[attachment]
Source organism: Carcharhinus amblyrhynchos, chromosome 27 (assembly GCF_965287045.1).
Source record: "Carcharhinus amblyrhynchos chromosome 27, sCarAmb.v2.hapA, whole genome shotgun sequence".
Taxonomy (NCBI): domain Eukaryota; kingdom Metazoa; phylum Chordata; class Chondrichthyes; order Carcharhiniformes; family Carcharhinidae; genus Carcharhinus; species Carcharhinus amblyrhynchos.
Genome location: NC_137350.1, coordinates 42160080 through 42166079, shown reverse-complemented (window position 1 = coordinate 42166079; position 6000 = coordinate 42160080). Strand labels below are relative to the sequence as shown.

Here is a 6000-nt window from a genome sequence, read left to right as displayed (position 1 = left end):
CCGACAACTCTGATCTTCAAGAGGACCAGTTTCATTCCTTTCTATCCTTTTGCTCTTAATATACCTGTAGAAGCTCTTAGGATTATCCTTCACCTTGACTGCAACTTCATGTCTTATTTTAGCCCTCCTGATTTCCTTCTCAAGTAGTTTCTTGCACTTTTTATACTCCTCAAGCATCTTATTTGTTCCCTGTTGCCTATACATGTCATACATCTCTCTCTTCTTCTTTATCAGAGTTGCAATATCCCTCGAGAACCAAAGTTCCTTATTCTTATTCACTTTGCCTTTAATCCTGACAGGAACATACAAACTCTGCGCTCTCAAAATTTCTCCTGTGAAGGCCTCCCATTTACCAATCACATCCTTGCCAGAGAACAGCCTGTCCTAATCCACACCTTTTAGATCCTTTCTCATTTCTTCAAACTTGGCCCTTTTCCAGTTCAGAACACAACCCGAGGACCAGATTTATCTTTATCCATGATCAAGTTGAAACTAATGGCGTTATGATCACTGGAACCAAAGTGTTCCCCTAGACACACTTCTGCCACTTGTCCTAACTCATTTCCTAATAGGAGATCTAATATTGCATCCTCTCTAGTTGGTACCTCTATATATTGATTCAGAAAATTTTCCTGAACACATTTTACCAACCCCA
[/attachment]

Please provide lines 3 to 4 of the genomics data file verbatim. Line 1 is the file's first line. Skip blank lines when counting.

Taxonomy (NCBI): domain Eukaryota; kingdom Metazoa; phylum Chordata; class Chondrichthyes; order Carcharhiniformes; family Carcharhinidae; genus Carcharhinus; species Carcharhinus amblyrhynchos.
Genome location: NC_137350.1, coordinates 42160080 through 42166079, shown reverse-complemented (window position 1 = coordinate 42166079; position 6000 = coordinate 42160080). Strand labels below are relative to the sequence as shown.